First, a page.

Essays on Developing and Supporting Creative Problem Solving Teams by McFadzean Article

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The paper "Developing and Supporting Creative Problem Solving Teams by McFadzean " is a great example of a management article.   The important premise behind McFadzean (2002) article “ Developing and Supporting Creative Problem Solving Teams: Part 2 – Facilitator Competencies” is that facilitators must have several competencies and undergo training in order to perform their responsibilities effectively. Most companies utilize teams to resolve problems and enhance services, processes, and products. However, these companies can find solutions to their problems by hiring qualified and competent facilitators. This article examines the process of facilitation and provides the general and specific competencies that guarantee better facilitation.   The Facilitation Process McFadzean’ s article provides three phases of the facilitation, namely pre-session planning, running group sessions, and generating a post-session report.

The most significant phase is planning because it forms the basis of success. Pre-session planning entails dealing with clients, identifying and interpreting the issue, recognizing the conducts that may increase or reduce group relations, organizing the correct resources necessary for the meeting, and creating the meeting structure. Schwarz identifies the several roles of contracting. He stipulates that contracting allows groups and facilitators to commit to the conditions governing their working rapport.

Contracting presents facilitators and group members a prospect of observing each other’ s working. Furthermore, contracting allows facilitators to speak to the right staff members about previous issues and their solutions. The exchange of information by the group members and the facilitator creates mutual trust and empathy between them. Additionally, the contracting phase necessitates the facilitator to discuss and form the meeting structure and then process it with the client group. McFadzean says that it is important to form process analogy/congruence.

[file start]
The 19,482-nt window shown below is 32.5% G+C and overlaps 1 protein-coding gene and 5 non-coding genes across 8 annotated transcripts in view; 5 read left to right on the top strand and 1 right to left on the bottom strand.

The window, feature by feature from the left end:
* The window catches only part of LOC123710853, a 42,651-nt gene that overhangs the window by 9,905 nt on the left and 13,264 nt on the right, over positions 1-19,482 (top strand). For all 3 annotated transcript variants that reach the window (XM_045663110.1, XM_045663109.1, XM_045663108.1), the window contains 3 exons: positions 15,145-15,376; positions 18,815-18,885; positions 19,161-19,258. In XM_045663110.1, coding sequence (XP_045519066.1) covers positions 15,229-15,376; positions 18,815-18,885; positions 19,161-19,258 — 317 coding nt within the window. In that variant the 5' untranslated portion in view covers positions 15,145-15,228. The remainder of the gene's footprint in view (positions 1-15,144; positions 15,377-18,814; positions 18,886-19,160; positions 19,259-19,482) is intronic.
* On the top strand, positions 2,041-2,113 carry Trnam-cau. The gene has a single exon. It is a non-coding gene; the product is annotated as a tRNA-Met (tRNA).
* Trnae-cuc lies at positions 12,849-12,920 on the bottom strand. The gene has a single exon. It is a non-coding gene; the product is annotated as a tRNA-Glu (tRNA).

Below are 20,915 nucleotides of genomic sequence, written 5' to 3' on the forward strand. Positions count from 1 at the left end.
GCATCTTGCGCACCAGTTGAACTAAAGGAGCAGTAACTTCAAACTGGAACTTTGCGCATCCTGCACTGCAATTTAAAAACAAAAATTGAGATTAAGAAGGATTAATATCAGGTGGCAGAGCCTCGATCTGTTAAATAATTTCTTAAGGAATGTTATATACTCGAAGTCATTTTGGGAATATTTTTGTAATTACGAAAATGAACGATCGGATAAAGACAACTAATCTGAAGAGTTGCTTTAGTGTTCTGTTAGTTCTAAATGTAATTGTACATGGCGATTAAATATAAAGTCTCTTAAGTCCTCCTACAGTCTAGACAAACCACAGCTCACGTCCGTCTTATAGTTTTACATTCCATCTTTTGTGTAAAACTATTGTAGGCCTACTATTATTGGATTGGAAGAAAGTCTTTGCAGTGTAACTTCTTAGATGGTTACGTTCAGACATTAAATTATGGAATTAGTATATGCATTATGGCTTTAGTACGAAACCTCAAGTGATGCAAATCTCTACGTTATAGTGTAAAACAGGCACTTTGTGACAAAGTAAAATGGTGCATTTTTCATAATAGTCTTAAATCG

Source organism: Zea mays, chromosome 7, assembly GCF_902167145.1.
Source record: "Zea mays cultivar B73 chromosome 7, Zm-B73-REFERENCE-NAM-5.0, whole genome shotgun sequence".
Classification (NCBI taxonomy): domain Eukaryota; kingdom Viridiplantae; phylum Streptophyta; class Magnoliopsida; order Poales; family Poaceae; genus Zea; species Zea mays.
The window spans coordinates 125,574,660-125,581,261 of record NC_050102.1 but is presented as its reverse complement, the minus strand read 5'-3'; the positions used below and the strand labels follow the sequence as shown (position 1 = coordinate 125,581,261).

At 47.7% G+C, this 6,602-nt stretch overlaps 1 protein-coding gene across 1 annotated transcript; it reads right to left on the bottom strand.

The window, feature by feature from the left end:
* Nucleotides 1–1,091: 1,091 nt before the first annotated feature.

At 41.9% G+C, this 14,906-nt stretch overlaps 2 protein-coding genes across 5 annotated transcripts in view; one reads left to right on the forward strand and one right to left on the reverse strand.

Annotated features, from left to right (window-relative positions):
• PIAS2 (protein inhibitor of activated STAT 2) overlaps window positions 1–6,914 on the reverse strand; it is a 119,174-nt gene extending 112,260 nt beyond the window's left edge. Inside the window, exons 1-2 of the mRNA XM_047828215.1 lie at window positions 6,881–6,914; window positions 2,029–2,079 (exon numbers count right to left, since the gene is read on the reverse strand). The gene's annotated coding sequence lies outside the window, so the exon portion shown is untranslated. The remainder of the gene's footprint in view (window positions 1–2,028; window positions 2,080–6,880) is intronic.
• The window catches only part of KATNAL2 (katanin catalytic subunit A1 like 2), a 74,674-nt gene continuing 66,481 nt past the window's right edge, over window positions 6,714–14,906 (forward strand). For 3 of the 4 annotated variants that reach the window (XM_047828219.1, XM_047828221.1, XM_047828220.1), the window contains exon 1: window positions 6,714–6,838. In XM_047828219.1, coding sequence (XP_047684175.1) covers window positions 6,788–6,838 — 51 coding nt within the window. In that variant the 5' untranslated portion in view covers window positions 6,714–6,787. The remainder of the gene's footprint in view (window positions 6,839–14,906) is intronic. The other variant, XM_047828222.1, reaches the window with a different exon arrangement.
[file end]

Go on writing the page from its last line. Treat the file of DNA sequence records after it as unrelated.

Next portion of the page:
Failure to create congruence between group members renders the process ineffective. Therefore, it is vital for participants to discuss, create, and consent the process and the agenda of the meeting. Schwartz presents three types of behaviors presented by group members, namely counteractive, dysfunctional, and functional. Counteractive conducts improve group efficiency by decreasing dysfunctional conducts. Dysfunctional behaviors reduce group efficiency by improving the process losses of the group. Additionally, functional behavior preserves or improves the behavior of the group. The article argues that certain dynamics of the meeting enhance results (process benefits) whereas others deteriorate the outcomes (process losses) comparative to the attempts of similar people working personally.

Therefore, team productivity relies on the stability between group process benefits and losses. Process losses comprise of employee predicaments, coordination issues, free-riding, socializing, and information overload. At the same times, the facilitator can support the real meeting after the pre-session planning. The role of the facilitator entails ensuring that the processes and behaviors of the group remain efficient as required by assuming interventions. The intervention processes occur when a group member acts contradictorily with the basic rule agreed on by the group.   Critique McFadzean categorizes competencies required by facilitators in two groups; general and specific competencies.

The article resonates with the article by Stewart (2007) titled “ High Performing (and Threshold) Competencies for Group Facilitators” that facilitators must possess certain abilities in order to tackle issues arising within groups based on the levels. However, McFadzean (2002) suggests that interventions depend on group development level. For instance, intervention on group 1 is related to responsibility since the group is interested in understanding the lower work levels.

The group in level two focuses on the task and the structure of the meeting. Hence, the facilitator must intervene in the meeting structure and the task. The group in level three focuses on the meeting structure, the task, and the duties undertaken by every group member. In my opinion, McFadzean performs thorough research on the necessary competencies of facilitators compared to other studies. For instance, Stewart performs the general high performing competencies required by group facilitators only unlike McFadzean (2002) who goes into details. The two categories of competencies include general competencies and specific competencies.


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